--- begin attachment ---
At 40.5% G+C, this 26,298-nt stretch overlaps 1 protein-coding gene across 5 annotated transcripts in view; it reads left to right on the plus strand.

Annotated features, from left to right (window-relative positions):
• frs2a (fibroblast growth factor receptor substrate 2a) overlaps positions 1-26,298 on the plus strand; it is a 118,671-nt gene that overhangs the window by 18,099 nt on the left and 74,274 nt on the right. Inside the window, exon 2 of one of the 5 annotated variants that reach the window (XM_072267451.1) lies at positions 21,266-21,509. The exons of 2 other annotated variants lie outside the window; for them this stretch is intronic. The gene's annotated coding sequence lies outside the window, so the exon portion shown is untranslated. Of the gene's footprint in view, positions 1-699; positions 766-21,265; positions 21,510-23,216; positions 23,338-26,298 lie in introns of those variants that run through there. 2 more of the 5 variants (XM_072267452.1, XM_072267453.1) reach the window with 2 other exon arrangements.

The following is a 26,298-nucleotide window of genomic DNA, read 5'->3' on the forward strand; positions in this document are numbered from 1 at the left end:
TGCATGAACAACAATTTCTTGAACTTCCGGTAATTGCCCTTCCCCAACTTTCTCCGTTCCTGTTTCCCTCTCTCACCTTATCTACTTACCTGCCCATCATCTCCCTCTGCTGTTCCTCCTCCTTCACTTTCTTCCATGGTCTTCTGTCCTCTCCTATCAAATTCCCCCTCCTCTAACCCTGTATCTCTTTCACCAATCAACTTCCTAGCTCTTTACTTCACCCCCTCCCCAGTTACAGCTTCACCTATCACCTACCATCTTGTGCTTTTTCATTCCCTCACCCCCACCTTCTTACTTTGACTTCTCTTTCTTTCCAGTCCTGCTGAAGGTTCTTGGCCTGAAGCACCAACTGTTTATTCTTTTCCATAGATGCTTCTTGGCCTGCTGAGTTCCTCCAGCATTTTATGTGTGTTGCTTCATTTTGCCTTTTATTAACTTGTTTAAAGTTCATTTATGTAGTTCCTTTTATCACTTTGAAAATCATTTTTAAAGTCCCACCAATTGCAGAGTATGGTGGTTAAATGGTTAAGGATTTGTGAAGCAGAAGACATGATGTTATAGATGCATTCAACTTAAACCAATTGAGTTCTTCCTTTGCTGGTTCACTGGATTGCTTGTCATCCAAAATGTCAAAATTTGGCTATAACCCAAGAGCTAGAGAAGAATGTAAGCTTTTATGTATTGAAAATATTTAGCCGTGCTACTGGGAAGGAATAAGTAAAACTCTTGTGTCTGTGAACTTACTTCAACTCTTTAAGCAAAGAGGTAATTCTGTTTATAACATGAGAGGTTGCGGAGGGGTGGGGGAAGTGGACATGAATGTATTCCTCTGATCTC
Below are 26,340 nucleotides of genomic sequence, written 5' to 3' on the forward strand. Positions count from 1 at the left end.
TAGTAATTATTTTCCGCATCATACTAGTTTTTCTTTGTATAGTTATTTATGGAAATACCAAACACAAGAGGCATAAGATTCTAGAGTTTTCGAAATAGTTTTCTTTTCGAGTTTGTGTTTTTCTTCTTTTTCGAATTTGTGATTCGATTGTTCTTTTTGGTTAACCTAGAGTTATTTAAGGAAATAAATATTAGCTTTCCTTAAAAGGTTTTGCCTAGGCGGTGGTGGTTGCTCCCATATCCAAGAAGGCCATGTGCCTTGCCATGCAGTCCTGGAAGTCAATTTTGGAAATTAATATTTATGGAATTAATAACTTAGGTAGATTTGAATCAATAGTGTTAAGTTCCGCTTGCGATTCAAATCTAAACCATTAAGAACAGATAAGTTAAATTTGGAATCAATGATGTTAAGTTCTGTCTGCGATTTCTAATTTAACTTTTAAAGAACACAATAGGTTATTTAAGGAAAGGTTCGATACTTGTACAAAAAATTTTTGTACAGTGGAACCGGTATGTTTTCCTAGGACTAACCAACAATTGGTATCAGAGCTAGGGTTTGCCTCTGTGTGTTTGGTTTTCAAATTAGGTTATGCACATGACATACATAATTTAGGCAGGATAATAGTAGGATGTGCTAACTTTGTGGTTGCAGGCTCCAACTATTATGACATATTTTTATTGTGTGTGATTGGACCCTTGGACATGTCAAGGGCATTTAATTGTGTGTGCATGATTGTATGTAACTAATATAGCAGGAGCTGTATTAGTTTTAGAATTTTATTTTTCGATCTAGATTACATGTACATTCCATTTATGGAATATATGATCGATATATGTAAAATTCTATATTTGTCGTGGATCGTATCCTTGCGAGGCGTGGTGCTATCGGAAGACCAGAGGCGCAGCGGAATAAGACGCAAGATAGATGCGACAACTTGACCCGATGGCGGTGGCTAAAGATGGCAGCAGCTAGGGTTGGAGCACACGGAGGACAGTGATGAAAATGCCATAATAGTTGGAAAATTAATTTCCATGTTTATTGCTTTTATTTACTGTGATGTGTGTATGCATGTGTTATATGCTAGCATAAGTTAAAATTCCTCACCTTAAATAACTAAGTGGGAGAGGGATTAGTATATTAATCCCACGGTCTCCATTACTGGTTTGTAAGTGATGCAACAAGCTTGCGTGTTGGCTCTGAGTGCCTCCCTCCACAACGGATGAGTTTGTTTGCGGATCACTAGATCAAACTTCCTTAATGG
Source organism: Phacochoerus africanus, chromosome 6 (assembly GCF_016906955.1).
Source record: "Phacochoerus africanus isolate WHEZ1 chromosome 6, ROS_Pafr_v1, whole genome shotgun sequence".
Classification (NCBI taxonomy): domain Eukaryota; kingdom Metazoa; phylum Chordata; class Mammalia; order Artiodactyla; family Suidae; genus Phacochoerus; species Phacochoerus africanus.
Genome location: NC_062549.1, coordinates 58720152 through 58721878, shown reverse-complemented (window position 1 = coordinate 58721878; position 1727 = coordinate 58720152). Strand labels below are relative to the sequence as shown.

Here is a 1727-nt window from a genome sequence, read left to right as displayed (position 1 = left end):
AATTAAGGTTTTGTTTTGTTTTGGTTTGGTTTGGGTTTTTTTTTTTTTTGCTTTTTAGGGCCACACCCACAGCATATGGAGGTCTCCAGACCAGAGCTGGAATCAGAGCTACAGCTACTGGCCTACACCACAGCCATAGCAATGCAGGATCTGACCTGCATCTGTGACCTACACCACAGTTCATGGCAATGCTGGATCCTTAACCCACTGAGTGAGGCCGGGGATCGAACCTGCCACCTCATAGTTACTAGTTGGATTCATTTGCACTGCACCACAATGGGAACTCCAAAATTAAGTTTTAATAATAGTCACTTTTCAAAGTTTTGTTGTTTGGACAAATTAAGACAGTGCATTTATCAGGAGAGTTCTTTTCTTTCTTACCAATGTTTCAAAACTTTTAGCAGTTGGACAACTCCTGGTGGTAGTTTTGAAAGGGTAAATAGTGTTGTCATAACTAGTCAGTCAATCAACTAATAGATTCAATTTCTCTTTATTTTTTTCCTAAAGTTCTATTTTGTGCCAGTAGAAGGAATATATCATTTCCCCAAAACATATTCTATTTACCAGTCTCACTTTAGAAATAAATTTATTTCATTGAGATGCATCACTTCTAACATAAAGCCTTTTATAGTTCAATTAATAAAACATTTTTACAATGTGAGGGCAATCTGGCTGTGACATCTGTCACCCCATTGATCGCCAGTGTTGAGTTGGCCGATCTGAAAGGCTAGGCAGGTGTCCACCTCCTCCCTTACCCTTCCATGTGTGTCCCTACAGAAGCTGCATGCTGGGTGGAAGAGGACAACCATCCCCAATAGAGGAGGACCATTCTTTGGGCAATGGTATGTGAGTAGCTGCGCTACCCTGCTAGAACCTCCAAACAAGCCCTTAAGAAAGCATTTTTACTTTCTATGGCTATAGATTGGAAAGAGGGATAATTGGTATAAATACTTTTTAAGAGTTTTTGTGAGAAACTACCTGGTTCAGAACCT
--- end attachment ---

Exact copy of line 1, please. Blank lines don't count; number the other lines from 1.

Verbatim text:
At 40.5% G+C, this 26,298-nt stretch overlaps 1 protein-coding gene across 5 annotated transcripts in view; it reads left to right on the plus strand.